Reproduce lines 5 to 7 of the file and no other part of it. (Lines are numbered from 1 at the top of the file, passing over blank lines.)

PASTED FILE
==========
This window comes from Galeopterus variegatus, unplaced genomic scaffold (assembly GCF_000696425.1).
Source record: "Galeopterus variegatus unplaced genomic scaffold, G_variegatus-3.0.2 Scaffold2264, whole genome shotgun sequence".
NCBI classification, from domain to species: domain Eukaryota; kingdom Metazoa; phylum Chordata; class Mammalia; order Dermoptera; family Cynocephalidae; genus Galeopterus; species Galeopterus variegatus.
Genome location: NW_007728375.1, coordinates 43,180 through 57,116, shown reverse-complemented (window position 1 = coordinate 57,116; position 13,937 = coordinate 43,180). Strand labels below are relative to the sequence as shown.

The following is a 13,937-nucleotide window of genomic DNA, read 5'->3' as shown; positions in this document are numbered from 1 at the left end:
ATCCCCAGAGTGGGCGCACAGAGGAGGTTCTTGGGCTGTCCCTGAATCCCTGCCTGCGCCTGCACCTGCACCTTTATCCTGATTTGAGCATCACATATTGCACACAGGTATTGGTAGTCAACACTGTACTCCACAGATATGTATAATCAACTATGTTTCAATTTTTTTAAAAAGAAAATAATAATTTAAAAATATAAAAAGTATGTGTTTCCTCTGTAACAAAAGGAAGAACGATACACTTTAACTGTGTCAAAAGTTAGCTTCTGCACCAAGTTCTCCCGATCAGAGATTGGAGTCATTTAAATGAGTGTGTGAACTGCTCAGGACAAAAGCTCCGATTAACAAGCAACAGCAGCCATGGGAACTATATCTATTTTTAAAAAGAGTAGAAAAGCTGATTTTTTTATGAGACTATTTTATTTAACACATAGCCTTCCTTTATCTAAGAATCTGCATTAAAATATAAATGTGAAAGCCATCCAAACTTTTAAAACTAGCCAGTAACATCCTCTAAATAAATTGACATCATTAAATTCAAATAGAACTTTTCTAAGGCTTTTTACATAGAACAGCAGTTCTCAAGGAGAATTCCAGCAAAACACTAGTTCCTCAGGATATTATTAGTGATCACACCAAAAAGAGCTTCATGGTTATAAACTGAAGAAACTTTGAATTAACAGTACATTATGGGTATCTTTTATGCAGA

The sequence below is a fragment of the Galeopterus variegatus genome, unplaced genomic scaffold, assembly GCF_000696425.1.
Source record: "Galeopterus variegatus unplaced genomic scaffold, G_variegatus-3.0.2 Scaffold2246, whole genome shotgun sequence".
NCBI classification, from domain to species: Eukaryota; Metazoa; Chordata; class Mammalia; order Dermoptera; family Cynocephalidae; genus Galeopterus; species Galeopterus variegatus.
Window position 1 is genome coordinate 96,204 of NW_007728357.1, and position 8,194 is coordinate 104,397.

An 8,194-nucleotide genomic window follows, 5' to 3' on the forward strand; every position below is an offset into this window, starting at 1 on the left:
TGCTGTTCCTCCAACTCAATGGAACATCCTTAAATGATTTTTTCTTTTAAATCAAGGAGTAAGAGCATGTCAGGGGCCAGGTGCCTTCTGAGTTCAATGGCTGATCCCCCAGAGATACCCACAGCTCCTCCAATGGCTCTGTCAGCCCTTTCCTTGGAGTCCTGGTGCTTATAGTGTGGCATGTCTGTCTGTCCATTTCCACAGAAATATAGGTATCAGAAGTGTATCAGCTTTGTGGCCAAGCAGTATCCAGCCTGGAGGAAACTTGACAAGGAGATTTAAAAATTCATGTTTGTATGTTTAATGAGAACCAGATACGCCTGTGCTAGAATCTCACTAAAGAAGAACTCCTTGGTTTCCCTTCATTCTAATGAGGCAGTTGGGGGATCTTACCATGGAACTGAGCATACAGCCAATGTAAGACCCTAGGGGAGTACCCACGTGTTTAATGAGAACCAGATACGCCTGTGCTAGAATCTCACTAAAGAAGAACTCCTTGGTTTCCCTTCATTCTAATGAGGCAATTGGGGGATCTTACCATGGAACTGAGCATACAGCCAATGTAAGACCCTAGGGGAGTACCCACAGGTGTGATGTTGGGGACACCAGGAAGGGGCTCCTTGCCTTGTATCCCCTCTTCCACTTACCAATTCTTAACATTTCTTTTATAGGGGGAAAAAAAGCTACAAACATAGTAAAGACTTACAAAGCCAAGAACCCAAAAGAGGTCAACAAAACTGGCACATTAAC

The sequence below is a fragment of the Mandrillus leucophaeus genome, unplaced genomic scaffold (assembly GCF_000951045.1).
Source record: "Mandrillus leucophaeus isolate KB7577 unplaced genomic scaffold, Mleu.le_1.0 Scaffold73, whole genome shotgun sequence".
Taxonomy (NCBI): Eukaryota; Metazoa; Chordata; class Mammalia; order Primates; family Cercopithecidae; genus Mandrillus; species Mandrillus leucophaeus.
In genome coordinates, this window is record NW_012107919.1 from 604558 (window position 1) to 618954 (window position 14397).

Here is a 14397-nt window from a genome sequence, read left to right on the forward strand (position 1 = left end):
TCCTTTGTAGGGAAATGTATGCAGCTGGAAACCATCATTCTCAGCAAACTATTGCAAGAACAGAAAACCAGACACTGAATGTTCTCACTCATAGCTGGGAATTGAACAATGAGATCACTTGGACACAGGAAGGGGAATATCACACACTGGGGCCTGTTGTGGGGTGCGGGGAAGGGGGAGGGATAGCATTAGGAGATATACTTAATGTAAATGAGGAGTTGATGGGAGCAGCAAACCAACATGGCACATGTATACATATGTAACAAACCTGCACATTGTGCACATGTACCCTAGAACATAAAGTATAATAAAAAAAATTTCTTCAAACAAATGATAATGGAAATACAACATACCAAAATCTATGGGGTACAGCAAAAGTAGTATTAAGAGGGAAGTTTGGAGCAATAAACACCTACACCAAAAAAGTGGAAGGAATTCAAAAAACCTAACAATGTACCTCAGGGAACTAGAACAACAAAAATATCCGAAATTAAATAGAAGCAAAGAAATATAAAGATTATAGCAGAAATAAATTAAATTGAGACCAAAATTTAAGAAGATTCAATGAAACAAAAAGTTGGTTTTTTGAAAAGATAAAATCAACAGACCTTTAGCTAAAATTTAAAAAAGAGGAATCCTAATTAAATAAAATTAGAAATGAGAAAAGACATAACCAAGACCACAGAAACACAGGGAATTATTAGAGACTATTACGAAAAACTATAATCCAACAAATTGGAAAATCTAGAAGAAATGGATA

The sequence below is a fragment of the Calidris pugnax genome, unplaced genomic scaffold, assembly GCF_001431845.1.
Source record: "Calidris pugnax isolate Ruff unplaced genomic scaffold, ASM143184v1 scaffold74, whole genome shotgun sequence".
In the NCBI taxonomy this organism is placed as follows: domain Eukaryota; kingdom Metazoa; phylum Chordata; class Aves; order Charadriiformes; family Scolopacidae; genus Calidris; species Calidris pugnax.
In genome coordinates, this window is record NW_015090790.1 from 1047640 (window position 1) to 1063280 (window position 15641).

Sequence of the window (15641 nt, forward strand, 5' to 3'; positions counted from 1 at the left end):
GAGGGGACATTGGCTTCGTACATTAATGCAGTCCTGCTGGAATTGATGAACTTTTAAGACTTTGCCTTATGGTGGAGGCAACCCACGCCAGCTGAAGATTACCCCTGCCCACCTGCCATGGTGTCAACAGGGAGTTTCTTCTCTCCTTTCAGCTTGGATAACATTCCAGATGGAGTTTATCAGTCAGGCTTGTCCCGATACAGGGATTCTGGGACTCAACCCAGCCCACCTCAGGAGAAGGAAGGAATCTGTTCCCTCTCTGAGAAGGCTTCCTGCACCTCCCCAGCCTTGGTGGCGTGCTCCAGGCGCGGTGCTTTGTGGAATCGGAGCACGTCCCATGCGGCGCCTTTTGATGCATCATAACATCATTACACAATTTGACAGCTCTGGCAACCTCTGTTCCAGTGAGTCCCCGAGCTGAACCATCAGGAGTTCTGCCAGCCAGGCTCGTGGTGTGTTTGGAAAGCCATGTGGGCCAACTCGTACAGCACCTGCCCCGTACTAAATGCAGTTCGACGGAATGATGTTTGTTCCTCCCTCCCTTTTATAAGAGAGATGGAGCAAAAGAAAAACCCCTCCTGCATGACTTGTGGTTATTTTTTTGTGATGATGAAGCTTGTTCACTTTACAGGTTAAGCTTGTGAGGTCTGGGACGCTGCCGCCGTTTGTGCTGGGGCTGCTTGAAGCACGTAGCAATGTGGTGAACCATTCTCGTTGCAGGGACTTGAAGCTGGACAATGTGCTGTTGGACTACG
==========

The following is a 13,937-nucleotide window of genomic DNA, read 5'->3' as shown; positions in this document are numbered from 1 at the left end:
ATCCCCAGAGTGGGCGCACAGAGGAGGTTCTTGGGCTGTCCCTGAATCCCTGCCTGCGCCTGCACCTGCACCTTTATCCTGATTTGAGCATCACATATTGCACACAGGTATTGGTAGTCAACACTGTACTCCACAGATATGTATAATCAACTATGTTTCAATTTTTTTAAAAAGAAAATAATAATTTAAAAATATAAAAAGTATGTGTTTCCTCTGTAACAAAAGGAAGAACGATACACTTTAACTGTGTCAAAAGTTAGCTTCTGCACCAAGTTCTCCCGATCAGAGATTGGAGTCATTTAAATGAGTGTGTGAACTGCTCAGGACAAAAGCTCCGATTAACAAGCAACAGCAGCCATGGGAACTATATCTATTTTTAAAAAGAGTAGAAAAGCTGATTTTTTTATGAGACTATTTTATTTAACACATAGCCTTCCTTTATCTAAGAATCTGCATTAAAATATAAATGTGAAAGCCATCCAAACTTTTAAAACTAGCCAGTAACATCCTCTAAATAAATTGACATCATTAAATTCAAATAGAACTTTTCTAAGGCTTTTTACATAGAACAGCAGTTCTCAAGGAGAATTCCAGCAAAACACTAGTTCCTCAGGATATTATTAGTGATCACACCAAAAAGAGCTTCATGGTTATAAACTGAAGAAACTTTGAATTAACAGTACATTATGGGTATCTTTTATGCAGA

The sequence below is a fragment of the Galeopterus variegatus genome, unplaced genomic scaffold, assembly GCF_000696425.1.